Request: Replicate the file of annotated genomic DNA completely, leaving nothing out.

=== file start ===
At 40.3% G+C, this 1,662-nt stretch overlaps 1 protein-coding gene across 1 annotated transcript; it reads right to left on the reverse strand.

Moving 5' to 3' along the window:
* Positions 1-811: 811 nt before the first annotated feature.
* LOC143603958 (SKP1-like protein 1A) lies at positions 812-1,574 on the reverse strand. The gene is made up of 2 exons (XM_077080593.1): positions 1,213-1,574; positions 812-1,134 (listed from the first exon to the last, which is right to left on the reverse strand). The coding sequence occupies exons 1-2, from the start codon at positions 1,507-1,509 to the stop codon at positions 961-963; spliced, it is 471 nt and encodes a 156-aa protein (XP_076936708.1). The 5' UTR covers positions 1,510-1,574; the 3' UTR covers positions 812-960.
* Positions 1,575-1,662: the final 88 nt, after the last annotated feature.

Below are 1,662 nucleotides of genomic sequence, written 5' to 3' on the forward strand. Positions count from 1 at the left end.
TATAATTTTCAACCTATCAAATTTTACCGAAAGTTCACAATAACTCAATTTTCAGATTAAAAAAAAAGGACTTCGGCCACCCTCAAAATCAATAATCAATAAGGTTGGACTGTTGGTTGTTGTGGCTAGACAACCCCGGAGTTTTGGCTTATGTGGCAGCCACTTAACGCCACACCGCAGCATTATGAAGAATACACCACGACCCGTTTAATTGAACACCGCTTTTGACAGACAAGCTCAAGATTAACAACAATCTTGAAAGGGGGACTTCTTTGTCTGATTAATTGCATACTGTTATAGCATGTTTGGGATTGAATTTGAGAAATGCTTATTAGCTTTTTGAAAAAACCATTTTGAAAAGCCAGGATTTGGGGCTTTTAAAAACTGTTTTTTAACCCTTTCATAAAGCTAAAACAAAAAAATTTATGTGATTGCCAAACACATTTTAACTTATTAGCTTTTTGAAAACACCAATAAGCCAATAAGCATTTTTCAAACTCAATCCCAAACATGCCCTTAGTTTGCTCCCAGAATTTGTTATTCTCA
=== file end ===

At 40.3% G+C, this 1,662-nt stretch overlaps 1 protein-coding gene across 1 annotated transcript; it reads right to left on the reverse strand.

Moving 5' to 3' along the window:
* Positions 1-811: 811 nt before the first annotated feature.
* LOC143603958 (SKP1-like protein 1A) lies at positions 812-1,574 on the reverse strand. The gene is made up of 2 exons (XM_077080593.1): positions 1,213-1,574; positions 812-1,134 (listed from the first exon to the last, which is right to left on the reverse strand). The coding sequence occupies exons 1-2, from the start codon at positions 1,507-1,509 to the stop codon at positions 961-963; spliced, it is 471 nt and encodes a 156-aa protein (XP_076936708.1). The 5' UTR covers positions 1,510-1,574; the 3' UTR covers positions 812-960.
* Positions 1,575-1,662: the final 88 nt, after the last annotated feature.

Below are 1,662 nucleotides of genomic sequence, written 5' to 3' on the forward strand. Positions count from 1 at the left end.
TATAATTTTCAACCTATCAAATTTTACCGAAAGTTCACAATAACTCAATTTTCAGATTAAAAAAAAAGGACTTCGGCCACCCTCAAAATCAATAATCAATAAGGTTGGACTGTTGGTTGTTGTGGCTAGACAACCCCGGAGTTTTGGCTTATGTGGCAGCCACTTAACGCCACACCGCAGCATTATGAAGAATACACCACGACCCGTTTAATTGAACACCGCTTTTGACAGACAAGCTCAAGATTAACAACAATCTTGAAAGGGGGACTTCTTTGTCTGATTAATTGCATACTGTTATAGCATGTTTGGGATTGAATTTGAGAAATGCTTATTAGCTTTTTGAAAAAACCATTTTGAAAAGCCAGGATTTGGGGCTTTTAAAAACTGTTTTTTAACCCTTTCATAAAGCTAAAACAAAAAAATTTATGTGATTGCCAAACACATTTTAACTTATTAGCTTTTTGAAAACACCAATAAGCCAATAAGCATTTTTCAAACTCAATCCCAAACATGCCCTTAGTTTGCTCCCAGAATTTGTTATTCTCA